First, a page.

Europe’s carbon market and national scheme for heating and transport brought Germany a record 13.2 billion euros in 2022, the Federal Environment Agency (UBA) said on Tuesday.
Germany generated 6.8 billion euros with European emissions trading in the energy and industry sectors, up 28% on its previous record intake in 2021 due to the rising cost of emissions allowances. EUAs averaged a price of 80.32/t euro last year, compared to 52.50/t euro in 2021, the UBA said.
Revenues have more than tripled since 2020 owing to tighter supply of carbon allowances, the UBA added. Germany auctioned around 85 million allowances last year, compared to 101 million the preceding year.
The highest German auction price cleared at 96.87/t euro on 19 August 2022.
The revenues flow into Germany’s Climate and Transformation Fund to support programmes including measures for energy efficiency, the expansion of electromobility and development of the hydrogen industry.
Germany also raised 6.4 billion euros through its emissions pricing scheme for heating and transport launched at the end of 2021 complementing the EU ETS. This involved the sale of around 217 million allowances at fixed prices of 25-30/t.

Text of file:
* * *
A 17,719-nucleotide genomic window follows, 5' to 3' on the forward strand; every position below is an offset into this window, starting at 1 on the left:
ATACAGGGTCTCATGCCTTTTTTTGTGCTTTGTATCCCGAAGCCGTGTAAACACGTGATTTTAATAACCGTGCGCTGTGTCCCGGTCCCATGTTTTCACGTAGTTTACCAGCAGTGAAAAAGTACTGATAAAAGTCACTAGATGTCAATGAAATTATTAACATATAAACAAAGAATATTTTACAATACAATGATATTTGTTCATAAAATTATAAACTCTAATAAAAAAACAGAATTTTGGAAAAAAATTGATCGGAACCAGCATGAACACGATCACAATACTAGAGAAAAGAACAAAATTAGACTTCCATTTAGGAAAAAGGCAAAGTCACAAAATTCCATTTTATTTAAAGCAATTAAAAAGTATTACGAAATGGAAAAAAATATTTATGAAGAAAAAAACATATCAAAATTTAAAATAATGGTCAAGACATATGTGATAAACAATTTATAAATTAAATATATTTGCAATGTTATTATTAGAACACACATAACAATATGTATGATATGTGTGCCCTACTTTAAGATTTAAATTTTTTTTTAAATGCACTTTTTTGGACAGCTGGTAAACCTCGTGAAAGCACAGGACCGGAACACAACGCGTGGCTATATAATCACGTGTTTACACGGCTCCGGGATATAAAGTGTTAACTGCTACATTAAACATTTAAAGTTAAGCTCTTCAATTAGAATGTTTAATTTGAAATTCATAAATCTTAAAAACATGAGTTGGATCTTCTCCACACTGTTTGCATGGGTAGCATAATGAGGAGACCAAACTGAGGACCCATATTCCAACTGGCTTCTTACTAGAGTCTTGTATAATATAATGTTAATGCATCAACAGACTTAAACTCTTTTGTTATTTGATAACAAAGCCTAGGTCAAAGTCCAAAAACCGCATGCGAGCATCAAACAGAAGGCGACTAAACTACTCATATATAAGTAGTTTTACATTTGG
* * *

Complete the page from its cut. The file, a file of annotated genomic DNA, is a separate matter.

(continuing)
Revenues from this scheme fell by roughly 800 million euros relative to the prior year, however.
“The noticeable decline in certificates sold…is unfortunately not due to falling emissions in the transport and building sectors,” said Juergen Landgrebe, the head of the German emissions trading authority within the UBA.
Landgrebe attributed the decline to lawmakers’ decision to delay a scheduled increase in the price of these emissions to 35/t euro by one year. This had caused some companies to put off their purchases for 2022 until this year, he said.
Last December, negotiators from the European Parliament, member state governments and the European Commission reached a consensus to strengthen the existing carbon market for industry and the power sector, introduce a new carbon price for fuels in the buildings and transport sectors, and set up a fund to help consumers deal with the costs.